McConnell doubles down on SCOTUS ahead of Obama meeting
© Greg Nash
Senate Majority Leader Mitch McConnellAddison (Mitch) Mitchell McConnellGun proposal picks up GOP support Children’s health-care bill faces new obstacles Dems see Trump as potential ally on gun reform MORE (R-Ky.) signaled early Tuesday that while he's willing to meet with President Obama on a Supreme Court nominee, Republicans are sticking with their strategy to block his selection. 
 
"We will reiterate that the American people will have a voice in the vacancy on the Supreme Court as they choose the next president," the Republican leader said. "In other words, we'll observe the Biden Rule." 
 
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McConnell's comments come as he, Minority Leader Harry ReidHarry ReidChris Murphy’s profile rises with gun tragedies Republicans are headed for a disappointing end to their year in power Obama's HHS secretary could testify in Menendez trial MORE (D-Nev.), and Sens. Chuck GrassleyCharles (Chuck) Ernest GrassleyRepublicans jockey for position on immigration House clears bill to combat crimes against elderly Grassley: DACA deal wouldn't need border wall funding MORE (R-Iowa) and Pat Leahy (D-Vt.) — the top members of the Judiciary Committee — are expected to meet with the president later Tuesday.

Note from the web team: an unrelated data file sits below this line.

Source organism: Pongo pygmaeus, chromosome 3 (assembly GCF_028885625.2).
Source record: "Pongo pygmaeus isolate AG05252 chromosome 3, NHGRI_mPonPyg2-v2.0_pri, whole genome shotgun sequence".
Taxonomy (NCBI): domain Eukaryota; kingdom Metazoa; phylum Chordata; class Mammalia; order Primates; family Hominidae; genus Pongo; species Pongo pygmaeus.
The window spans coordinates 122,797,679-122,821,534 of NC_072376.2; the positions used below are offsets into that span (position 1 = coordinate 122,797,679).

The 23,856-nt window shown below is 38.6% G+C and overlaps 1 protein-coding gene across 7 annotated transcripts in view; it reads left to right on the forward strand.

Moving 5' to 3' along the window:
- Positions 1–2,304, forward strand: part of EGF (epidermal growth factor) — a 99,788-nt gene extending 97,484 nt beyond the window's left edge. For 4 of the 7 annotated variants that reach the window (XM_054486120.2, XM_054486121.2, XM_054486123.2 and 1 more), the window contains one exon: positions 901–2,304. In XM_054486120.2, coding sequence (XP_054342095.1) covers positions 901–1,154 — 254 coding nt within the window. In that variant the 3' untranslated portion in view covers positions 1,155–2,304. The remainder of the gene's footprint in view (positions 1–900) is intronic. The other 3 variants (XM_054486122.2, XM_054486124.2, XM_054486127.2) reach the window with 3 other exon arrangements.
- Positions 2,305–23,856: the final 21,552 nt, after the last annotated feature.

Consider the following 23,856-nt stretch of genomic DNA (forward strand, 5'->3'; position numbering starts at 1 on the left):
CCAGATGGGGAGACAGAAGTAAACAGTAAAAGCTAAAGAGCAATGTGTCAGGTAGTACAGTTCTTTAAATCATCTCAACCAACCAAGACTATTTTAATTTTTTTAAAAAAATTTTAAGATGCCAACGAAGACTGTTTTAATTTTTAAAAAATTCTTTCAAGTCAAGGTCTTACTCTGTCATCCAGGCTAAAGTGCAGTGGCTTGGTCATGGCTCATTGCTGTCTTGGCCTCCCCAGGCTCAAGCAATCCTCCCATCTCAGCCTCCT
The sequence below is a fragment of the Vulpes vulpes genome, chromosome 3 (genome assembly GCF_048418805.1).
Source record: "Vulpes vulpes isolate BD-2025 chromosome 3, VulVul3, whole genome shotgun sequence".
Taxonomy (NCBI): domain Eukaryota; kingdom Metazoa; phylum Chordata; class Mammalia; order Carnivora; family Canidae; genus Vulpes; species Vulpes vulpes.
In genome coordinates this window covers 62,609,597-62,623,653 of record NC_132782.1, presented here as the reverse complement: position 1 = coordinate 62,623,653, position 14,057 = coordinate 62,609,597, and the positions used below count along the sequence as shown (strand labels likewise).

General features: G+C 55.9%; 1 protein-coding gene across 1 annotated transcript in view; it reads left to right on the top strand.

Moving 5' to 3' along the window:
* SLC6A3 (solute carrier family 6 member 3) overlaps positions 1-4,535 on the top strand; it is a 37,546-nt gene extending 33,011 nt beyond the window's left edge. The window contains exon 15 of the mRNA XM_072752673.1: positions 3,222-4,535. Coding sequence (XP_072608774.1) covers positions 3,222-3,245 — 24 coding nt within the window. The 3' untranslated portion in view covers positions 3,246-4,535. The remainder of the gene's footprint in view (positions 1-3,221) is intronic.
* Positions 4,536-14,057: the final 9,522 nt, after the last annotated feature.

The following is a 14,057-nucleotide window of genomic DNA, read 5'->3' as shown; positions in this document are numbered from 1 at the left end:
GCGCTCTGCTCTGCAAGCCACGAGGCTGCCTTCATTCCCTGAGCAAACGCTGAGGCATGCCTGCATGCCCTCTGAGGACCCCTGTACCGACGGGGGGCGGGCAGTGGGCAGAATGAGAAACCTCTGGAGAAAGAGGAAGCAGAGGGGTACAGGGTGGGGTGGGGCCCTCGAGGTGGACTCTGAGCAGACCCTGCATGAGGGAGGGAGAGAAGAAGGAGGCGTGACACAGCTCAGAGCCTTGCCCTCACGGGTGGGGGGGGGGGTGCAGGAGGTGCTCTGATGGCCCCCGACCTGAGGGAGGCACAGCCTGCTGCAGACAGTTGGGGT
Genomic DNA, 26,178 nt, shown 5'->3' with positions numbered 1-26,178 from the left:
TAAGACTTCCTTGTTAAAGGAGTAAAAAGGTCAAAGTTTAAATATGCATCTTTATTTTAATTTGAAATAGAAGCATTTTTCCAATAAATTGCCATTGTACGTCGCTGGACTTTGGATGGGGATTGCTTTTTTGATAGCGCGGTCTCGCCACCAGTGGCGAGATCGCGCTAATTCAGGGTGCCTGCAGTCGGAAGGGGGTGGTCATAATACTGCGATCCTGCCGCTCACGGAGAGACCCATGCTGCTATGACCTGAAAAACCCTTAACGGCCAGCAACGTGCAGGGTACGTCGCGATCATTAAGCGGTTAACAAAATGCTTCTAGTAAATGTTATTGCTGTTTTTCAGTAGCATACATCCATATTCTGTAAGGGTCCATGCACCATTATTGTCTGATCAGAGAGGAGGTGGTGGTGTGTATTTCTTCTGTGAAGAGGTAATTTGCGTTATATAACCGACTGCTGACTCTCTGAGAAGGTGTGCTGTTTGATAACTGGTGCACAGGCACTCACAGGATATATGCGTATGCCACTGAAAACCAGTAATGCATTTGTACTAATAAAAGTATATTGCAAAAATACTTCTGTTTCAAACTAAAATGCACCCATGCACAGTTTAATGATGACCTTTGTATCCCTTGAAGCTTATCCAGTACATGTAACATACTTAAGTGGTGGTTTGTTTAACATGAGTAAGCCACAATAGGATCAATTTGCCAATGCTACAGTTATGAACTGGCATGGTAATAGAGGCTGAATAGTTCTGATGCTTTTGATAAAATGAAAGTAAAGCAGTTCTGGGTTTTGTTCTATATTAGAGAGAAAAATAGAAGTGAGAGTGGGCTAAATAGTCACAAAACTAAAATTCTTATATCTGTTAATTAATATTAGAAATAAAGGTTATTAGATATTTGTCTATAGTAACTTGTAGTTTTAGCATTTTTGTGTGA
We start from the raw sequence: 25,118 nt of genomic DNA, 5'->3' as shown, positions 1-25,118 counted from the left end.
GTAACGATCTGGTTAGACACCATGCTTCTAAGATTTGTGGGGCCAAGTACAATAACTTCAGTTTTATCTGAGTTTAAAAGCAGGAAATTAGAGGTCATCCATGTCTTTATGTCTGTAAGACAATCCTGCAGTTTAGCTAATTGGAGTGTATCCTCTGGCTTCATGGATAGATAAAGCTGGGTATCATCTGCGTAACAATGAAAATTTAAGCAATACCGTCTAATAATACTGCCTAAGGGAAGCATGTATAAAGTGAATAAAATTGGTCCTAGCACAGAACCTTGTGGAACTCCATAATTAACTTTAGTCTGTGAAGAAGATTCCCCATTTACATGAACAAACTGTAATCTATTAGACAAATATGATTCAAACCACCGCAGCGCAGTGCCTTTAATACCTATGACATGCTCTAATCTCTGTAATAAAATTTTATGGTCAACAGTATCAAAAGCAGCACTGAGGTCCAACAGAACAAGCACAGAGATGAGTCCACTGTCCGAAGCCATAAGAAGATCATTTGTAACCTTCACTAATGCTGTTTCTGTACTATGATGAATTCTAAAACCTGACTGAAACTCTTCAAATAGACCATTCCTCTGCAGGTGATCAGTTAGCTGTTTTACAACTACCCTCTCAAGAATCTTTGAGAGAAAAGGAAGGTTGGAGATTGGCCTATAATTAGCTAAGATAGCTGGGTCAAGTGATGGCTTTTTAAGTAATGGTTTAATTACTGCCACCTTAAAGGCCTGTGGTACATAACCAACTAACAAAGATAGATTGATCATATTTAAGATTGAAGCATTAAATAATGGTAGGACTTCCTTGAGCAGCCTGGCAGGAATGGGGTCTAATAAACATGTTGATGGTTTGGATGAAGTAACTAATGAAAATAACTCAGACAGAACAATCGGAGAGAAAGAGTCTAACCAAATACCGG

Republicans have repeatedly pointed to comments from top Democrats, including Vice President Biden, as they look to blunt Democratic criticism that they aren't doing their job by refusing to give Obama's nominee a hearing or a vote. 
 
McConnell instead said senators and Obama should use Tuesday's meeting to talk about "ways we can work together" in areas such as combating an opioid and heroin epidemic. 
 
Democrats maintain that Republicans will eventually cave to pressure and take up Obama's nominee, with Reid adding Tuesday that some on the other side of the aisle are "already are starting to see ... the light." 
 
"The Constitution reigns supreme simply in saying, 'Do your job, among other things,'" he added. 
 
New Jersey Gov. Chris Christie, a Republican, said Monday that he believes Obama's nominee to succeed Supreme Court Justice Antonin Scalia should get a hearing.